Will the person or people who snatched the real Sergio Mitre from the Earth and replaced him with the clone of Greg Maddux who's made the last two starts wearing #52 in blue -- please leave him here for at least the rest of this season?
Last week I wrote that Mitre's start against the Blue Jays was the most dominant I'd seen all year.
Strike that. Mitre's first career complete game and shutout last night, in his fifteenth major league start, was better.
The Cubs annihilated the Marlins 14-0, the largest margin of victory this season, and it wasn't that close. Once again, as last week, Mitre's ground ball tendencies were something that the opposition could barely get past.
Only six balls were hit out of the infield.
This is something of which most pitchers merely dream. Of the Marlins' five hits, two were infield hits, and only three outs (all fly balls to right field, and two of them in the eighth inning) left the infield. Of the other twenty-four outs, nineteen were on ground balls (including two double plays), two were soft line drives to Neifi!, and three were on strikeouts.
And, as Mike noted in a late-night e-mail to me, there were no walks (on either side), which is one reason a game in which the Cubs slammed out eighteen hits (nine singles, five doubles and four home runs) was over in a snappy two hours and twenty-eight minutes.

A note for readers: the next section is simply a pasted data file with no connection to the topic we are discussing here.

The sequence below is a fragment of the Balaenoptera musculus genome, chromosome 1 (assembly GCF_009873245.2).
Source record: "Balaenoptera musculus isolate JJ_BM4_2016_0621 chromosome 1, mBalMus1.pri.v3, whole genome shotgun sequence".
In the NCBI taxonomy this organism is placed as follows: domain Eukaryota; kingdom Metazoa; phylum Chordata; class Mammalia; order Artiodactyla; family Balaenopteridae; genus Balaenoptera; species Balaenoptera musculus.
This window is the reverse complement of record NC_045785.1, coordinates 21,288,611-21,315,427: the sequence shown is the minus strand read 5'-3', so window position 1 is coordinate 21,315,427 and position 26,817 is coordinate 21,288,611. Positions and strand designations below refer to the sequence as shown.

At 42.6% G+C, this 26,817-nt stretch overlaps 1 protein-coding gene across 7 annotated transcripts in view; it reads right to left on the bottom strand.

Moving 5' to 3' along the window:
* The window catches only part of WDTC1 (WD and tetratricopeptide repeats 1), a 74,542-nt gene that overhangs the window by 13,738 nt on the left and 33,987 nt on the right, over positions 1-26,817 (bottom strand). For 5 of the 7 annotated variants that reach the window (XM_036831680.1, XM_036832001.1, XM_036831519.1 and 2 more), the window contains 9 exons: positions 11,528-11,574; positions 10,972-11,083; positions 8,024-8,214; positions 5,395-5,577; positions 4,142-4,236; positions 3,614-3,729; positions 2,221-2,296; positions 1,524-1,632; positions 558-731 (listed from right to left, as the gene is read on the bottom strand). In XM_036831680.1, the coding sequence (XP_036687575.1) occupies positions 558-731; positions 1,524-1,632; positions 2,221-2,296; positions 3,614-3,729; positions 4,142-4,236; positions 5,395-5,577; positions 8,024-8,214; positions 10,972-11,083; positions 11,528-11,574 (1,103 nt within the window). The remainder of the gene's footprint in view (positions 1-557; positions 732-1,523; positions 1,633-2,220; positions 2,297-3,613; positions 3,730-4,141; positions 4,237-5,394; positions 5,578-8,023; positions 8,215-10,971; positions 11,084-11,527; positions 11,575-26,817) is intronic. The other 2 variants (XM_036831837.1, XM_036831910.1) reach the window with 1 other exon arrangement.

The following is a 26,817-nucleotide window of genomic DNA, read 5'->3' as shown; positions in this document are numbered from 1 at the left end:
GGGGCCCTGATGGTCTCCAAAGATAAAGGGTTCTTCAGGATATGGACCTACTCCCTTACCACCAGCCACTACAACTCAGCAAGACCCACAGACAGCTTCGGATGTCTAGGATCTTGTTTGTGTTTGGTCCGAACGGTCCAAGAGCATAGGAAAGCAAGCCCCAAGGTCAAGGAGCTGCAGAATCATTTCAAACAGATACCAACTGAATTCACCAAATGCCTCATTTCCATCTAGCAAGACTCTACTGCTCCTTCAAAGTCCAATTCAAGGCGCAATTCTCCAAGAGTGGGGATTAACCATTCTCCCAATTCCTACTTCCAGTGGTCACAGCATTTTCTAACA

For good measure Mitre also had two hits (becoming the third pitcher in the last four games to do so, after Dontrelle Willis and Wade Miller), raising his batting average to a ridiculous .364 (4-for-11). Everyone here still want to trade this guy? I didn't think so. Instead, Howard, Mike, Jeff and I began the debate of "what are you going to do with him when Wood and Prior come back?"
It's a nice problem to have, isn't it?
It was very windy last night. The boxscore reported the wind as 17 MPH, but it seemed much stronger than that, and a cold front had gone through the area about midafternoon, dropping the temperature to 72 at game time (and into the 60's later in the evening). The wind was so strong that Howard, who had come in proudly wearing a free cap reading "Summer of Baseball" he received from filling out a car-dealer survey outsider the ballpark, lost the cap as it flew off his head and over the fence in the seventh inning.
Nonetheless, the Cubs' hitting prowess needed no wind. None of the four homers was wind-aided, and the doubles that kept sailing into the gap in RCF between the two Juans (Pierre and Encarnacion) were just as hard-hit.
Speaking of balls hit like that, either Derrek Lee (who had already singled, doubled and homered) didn't know he had a chance to hit for the cycle in the eighth inning, or he didn't want to further embarrass his former team. Immediately after Jerry Hairston pinch-hit for Corey Patterson (who was a sad-looking 0-for-4 again) and tripled in between those same two Juans, Lee came up and hit a ball to nearly the identical spot.
All of us knew what was possible, and the entire ballpark was screaming, urging him to try it, but Lee pulled up at second with an easy RBI double.